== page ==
The battle was upon them, and they were sorely outnumbered. "Fall back!" came the Commander's hoarse cry, "Fall back to the hills! We'll hold them there!" The soldiers, bruised and battered, heard and obeyed. A steady stream of monsters flowed from the hills and beyond. To Valier, it looked endless. He knocked arrow after arrow as he flew above the battlefield, but it was just too much.
"Enemies steady—from the northwest hills—two hundred, maybe more..." Valier managed to report once he flew down to meet Commander Hadran. "If we can bottleneck them, sir, I may be able to hold them off..." The Draik was on the ground now, patting his bow.
"Two hundred, you say?" Commander Hadran repeated slowly, wiping away the sweat that dripped off his forehead. The Lupe's yellow eyes misted with some impossible calculation. "We'll be able to hold them for now, but we'll need reinforcements." His voice was shaky at first, as if he were only muttering to himself, but then grew more confident when he figured out what had to be done.
"Valier!" The yellow Draik snapped to attention. "I need you to fly south to Captain Yirial's division, and guide them here as reinforcements."
"Sir," Valier protested, "I'm one of the best archers in the division and you need me right here, in order to fend off the incoming enemies..."
"Valier!" The Lupe's voice was sharp, "You may be the best archer, but you're also one of the fastest fliers and right now I need you to fetch reinforcements. Quickly!"
The young Draik was torn, his face wrought with confusion. "But Commander—"
"We'll be all right," Commander Hadran said sharply. "I've never lost a battle before." When the Draik seemed unconvinced, the Lupe sighed.
"I'll be fine, Valier! I swear on my... my sword!" The Commander withdrew his slender, silver blade and crossed it against his chest. "Now fly, Valier! That's an order!"
With one last mournful look at his Commander, Valier leapt into the air and flew with every muscle in his body. The wind pummeled against the yellow Draik, but he narrowed his eyes, gritted his teeth, and flew onward.
When Valier finally reached the troops, he plummeted down and greeted the Captain with none of the usual formalities, but instead reported the situation with grave determination, willing the reinforcements to hurry. The troops moved out almost immediately, but Valier feared it may have already been too late. He soared above them as they marched, wondering the entire while if he should have stayed.
By the time Captain Yirial's troops arrived, the battleground had already thinned. The enemies were exhausted and the reinforcements swept through the hills with ease. Wounded soldiers littered the field but the medics from both divisions were already tending to the injured. Valier circled overhead, scanning the ground below.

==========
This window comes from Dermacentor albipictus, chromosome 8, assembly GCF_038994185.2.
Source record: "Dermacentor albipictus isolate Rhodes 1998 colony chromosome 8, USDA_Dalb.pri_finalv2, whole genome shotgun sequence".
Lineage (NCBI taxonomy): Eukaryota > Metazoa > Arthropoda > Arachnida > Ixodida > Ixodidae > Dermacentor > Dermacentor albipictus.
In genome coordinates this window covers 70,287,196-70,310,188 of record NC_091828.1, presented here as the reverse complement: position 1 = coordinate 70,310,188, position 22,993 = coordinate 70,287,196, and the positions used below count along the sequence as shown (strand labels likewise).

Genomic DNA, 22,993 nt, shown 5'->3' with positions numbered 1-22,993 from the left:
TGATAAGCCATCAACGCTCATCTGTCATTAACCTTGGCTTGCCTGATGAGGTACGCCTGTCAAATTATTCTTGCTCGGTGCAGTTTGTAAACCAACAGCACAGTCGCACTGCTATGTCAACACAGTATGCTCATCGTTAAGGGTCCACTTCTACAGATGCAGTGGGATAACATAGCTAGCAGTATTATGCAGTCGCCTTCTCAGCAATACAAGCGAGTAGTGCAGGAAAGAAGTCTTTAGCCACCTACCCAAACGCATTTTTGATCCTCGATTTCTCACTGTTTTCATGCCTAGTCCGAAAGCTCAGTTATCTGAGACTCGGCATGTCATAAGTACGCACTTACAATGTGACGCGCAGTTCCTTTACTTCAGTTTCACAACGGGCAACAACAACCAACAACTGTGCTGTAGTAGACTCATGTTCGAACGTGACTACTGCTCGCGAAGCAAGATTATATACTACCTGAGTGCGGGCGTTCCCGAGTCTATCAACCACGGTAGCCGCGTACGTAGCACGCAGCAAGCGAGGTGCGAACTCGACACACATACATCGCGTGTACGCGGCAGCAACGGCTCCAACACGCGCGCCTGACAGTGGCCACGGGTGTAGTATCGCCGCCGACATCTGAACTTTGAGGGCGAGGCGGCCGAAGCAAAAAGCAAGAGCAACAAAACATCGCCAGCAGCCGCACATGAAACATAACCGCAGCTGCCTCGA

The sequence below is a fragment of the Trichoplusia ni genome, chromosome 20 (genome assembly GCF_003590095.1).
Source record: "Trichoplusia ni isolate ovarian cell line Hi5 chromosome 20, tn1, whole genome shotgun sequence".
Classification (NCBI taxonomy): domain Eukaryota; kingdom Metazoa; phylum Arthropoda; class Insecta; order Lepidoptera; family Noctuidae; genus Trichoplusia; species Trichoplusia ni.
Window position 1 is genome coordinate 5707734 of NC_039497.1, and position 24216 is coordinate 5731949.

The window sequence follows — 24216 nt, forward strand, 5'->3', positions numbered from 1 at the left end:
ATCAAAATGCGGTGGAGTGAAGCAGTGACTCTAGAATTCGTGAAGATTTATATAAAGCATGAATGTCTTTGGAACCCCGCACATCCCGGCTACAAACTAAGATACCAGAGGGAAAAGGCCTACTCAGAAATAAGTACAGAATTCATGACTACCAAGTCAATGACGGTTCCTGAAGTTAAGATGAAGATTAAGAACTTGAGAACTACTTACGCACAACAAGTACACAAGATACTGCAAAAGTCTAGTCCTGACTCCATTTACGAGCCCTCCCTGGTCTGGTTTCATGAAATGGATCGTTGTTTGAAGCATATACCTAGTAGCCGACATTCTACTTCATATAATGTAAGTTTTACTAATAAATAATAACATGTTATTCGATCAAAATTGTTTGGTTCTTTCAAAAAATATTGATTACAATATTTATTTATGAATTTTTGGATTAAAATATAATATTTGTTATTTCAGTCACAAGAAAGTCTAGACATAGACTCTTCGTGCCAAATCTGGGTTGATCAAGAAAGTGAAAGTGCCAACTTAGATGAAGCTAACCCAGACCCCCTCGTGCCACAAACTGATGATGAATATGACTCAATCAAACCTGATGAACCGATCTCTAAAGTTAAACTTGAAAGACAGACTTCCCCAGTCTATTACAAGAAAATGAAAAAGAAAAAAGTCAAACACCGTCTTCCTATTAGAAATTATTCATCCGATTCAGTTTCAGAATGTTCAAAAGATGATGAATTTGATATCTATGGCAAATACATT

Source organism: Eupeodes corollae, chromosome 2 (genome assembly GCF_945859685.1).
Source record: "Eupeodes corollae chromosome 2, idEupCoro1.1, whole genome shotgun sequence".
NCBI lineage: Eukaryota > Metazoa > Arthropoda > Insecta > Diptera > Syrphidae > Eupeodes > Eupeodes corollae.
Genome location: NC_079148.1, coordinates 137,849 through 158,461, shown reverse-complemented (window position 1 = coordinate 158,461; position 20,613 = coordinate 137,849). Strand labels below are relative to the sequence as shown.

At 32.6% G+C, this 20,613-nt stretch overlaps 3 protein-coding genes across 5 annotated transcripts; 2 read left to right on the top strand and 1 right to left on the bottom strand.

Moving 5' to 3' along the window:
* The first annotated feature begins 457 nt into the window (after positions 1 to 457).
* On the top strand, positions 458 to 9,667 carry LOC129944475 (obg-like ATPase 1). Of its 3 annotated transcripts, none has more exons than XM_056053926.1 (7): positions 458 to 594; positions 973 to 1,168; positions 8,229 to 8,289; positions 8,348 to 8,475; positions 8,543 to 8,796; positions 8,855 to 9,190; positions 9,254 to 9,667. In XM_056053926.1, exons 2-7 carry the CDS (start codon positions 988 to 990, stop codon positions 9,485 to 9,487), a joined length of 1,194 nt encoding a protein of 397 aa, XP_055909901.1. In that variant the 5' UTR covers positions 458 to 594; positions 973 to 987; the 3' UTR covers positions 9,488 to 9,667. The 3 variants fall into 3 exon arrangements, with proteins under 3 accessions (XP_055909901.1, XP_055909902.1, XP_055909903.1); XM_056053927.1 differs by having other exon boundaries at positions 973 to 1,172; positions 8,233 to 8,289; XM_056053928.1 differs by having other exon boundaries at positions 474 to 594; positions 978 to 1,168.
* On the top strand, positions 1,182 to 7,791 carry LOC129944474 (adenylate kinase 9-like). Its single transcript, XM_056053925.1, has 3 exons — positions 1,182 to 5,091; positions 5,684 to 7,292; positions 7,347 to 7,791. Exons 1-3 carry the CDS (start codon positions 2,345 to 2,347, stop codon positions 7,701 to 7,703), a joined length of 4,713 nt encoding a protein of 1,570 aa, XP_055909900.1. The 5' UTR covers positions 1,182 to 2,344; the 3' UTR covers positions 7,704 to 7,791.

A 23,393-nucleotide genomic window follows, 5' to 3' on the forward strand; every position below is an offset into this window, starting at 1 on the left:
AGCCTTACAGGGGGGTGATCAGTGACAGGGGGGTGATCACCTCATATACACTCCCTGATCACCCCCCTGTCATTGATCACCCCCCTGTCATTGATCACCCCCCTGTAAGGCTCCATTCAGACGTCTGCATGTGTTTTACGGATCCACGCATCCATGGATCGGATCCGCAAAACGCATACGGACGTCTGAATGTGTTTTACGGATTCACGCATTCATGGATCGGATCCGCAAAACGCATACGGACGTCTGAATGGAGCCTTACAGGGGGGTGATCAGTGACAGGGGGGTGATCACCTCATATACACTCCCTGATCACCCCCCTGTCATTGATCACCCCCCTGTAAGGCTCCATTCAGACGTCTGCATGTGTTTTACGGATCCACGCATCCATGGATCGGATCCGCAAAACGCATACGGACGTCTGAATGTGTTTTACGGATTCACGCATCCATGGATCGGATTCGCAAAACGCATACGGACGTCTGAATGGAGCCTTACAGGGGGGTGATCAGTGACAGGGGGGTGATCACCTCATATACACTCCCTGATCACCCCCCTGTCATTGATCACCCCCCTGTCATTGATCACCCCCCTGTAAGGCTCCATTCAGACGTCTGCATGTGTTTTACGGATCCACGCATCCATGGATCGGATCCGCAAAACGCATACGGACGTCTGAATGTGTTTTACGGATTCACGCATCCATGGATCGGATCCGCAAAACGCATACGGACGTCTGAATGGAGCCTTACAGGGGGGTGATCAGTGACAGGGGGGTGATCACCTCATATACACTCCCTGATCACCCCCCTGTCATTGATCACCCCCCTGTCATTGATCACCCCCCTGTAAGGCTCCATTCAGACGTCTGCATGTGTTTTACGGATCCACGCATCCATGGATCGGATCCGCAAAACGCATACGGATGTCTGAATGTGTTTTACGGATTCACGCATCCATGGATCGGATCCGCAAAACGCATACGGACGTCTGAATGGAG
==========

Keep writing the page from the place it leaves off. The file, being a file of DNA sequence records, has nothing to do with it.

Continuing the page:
"Commander! Commander Hadran!" he cried, diving head-first. The red Lupe was lying on the ground, and his sword was a few paces away, broken.
"Valier... is that you?" The Commander turned to face the yellow Draik who was kneeling next to him. His breathing was labored, and Valier took the Lupe's paw. "We won... the battle. I told you."
"I should have stayed," Valier said hopelessly, the words tumbling out. "I could have helped. I should have helped!" His voice ached with a desperate longing. "Or I should have gone sooner—I shouldn't have argued with you. I never argue... But I wasn't here when you needed me. I wasn't here..."
Commander Hadran moved his head slightly. "You... followed orders. Thank you..." He coughed and extended one paw to point. "My sword." Valier picked up the pieces of the sword gingerly, its edges now jagged and splintered, and set it beside the Commander.
"Your sword now... I'm so proud..."
Valier shook his head. "No, you were the one who was always good with the sword remember? I'm just an archer..." A slight smile appeared on the Lupe's muzzle, but Valier could feel the hot tears forming in his eyes and a quiver in his lip.
"Real soldiers... never cry," the Commander whispered, squeezing Valier's hand. "So... proud..."
Valier picked up the sword's broken pieces and stared at his own wide-eyed reflection in the unblemished metal. "Yes, sir."
I open my eyes once the memories have washed over me. I'm disoriented to find myself in my living room, staring at that same sword, perched on my wall. It hasn't changed in the last decade. It's strange really, that I should be the one to rust while the sword gleams brighter with age.
And, suddenly, I cannot hold back any longer. A tear crinkles in the corner of my eye and I shake my head angrily, willing it away with sheer force. But it's a torrent that cannot be stopped.
Soldiers don't cry, I remind myself. Soldiers don't cry. They never shed a tear. But it has been ten years, and I am a soldier no longer.
I am a fool.